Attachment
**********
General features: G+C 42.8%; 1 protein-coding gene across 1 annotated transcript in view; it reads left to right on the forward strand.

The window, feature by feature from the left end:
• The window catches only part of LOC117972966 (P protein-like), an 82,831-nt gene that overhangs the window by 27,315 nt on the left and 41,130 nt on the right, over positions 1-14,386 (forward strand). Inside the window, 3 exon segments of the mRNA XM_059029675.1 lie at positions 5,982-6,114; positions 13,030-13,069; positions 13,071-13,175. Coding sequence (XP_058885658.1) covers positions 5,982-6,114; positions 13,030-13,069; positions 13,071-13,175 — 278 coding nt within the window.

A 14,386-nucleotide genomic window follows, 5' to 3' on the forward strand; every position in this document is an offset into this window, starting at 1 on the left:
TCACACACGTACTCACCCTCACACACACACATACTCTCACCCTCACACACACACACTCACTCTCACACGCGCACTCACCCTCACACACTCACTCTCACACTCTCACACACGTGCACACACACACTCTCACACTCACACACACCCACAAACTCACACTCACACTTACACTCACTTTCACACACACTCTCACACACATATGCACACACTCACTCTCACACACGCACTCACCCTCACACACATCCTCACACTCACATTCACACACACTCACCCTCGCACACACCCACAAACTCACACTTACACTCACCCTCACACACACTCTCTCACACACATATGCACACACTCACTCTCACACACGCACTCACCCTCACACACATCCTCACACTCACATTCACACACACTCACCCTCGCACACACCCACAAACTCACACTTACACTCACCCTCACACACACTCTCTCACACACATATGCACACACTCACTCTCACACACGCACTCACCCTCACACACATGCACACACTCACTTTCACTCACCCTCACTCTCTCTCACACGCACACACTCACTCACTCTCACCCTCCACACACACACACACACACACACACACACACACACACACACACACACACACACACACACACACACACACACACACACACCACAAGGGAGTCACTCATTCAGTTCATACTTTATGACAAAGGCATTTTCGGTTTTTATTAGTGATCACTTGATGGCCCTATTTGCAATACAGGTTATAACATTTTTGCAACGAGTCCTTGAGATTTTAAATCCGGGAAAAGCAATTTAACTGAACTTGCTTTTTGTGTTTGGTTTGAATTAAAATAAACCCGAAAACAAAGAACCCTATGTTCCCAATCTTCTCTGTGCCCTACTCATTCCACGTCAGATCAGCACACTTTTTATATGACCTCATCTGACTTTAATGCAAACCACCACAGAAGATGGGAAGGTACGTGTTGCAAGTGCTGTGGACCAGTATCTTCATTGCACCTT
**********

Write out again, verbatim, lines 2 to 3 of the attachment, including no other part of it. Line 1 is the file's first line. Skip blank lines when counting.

The window, feature by feature from the left end:
• The window catches only part of LOC117972966 (P protein-like), an 82,831-nt gene that overhangs the window by 27,315 nt on the left and 41,130 nt on the right, over positions 1-14,386 (forward strand). Inside the window, 3 exon segments of the mRNA XM_059029675.1 lie at positions 5,982-6,114; positions 13,030-13,069; positions 13,071-13,175. Coding sequence (XP_058885658.1) covers positions 5,982-6,114; positions 13,030-13,069; positions 13,071-13,175 — 278 coding nt within the window.